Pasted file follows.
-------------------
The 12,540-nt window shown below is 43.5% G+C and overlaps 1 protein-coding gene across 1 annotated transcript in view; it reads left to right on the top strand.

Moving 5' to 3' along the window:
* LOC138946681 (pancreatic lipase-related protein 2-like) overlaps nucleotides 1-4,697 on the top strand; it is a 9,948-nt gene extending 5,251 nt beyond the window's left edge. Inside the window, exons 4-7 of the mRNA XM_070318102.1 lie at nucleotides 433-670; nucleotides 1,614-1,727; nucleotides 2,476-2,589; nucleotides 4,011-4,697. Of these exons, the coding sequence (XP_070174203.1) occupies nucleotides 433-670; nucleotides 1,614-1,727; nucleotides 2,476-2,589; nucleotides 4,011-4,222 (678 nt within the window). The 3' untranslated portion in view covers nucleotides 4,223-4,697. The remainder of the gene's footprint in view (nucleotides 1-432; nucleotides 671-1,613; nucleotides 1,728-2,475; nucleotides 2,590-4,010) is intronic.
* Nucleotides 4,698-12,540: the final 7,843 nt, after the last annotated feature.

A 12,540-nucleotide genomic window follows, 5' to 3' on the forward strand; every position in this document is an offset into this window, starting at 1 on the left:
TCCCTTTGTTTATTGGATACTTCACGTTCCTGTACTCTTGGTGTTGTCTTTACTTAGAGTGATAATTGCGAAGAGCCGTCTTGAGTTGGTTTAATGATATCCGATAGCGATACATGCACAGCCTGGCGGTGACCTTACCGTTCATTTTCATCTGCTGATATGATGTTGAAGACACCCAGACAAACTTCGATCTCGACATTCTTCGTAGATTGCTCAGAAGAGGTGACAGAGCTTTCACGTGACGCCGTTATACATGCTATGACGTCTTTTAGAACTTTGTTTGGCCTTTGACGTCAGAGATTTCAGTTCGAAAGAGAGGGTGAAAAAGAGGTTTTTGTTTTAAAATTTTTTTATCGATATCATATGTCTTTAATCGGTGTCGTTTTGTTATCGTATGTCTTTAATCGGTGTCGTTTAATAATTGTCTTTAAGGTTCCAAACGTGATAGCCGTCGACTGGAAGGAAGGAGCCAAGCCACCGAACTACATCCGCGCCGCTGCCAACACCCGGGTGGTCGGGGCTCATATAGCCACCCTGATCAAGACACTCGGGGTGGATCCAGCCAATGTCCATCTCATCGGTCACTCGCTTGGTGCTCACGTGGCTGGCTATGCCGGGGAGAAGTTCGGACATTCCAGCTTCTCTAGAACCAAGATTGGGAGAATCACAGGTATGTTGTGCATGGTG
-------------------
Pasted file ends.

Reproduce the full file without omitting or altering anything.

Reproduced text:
The 12,540-nt window shown below is 43.5% G+C and overlaps 1 protein-coding gene across 1 annotated transcript in view; it reads left to right on the top strand.

Moving 5' to 3' along the window:
* LOC138946681 (pancreatic lipase-related protein 2-like) overlaps nucleotides 1-4,697 on the top strand; it is a 9,948-nt gene extending 5,251 nt beyond the window's left edge. Inside the window, exons 4-7 of the mRNA XM_070318102.1 lie at nucleotides 433-670; nucleotides 1,614-1,727; nucleotides 2,476-2,589; nucleotides 4,011-4,697. Of these exons, the coding sequence (XP_070174203.1) occupies nucleotides 433-670; nucleotides 1,614-1,727; nucleotides 2,476-2,589; nucleotides 4,011-4,222 (678 nt within the window). The 3' untranslated portion in view covers nucleotides 4,223-4,697. The remainder of the gene's footprint in view (nucleotides 1-432; nucleotides 671-1,613; nucleotides 1,728-2,475; nucleotides 2,590-4,010) is intronic.
* Nucleotides 4,698-12,540: the final 7,843 nt, after the last annotated feature.

A 12,540-nucleotide genomic window follows, 5' to 3' on the forward strand; every position in this document is an offset into this window, starting at 1 on the left:
TCCCTTTGTTTATTGGATACTTCACGTTCCTGTACTCTTGGTGTTGTCTTTACTTAGAGTGATAATTGCGAAGAGCCGTCTTGAGTTGGTTTAATGATATCCGATAGCGATACATGCACAGCCTGGCGGTGACCTTACCGTTCATTTTCATCTGCTGATATGATGTTGAAGACACCCAGACAAACTTCGATCTCGACATTCTTCGTAGATTGCTCAGAAGAGGTGACAGAGCTTTCACGTGACGCCGTTATACATGCTATGACGTCTTTTAGAACTTTGTTTGGCCTTTGACGTCAGAGATTTCAGTTCGAAAGAGAGGGTGAAAAAGAGGTTTTTGTTTTAAAATTTTTTTATCGATATCATATGTCTTTAATCGGTGTCGTTTTGTTATCGTATGTCTTTAATCGGTGTCGTTTAATAATTGTCTTTAAGGTTCCAAACGTGATAGCCGTCGACTGGAAGGAAGGAGCCAAGCCACCGAACTACATCCGCGCCGCTGCCAACACCCGGGTGGTCGGGGCTCATATAGCCACCCTGATCAAGACACTCGGGGTGGATCCAGCCAATGTCCATCTCATCGGTCACTCGCTTGGTGCTCACGTGGCTGGCTATGCCGGGGAGAAGTTCGGACATTCCAGCTTCTCTAGAACCAAGATTGGGAGAATCACAGGTATGTTGTGCATGGTG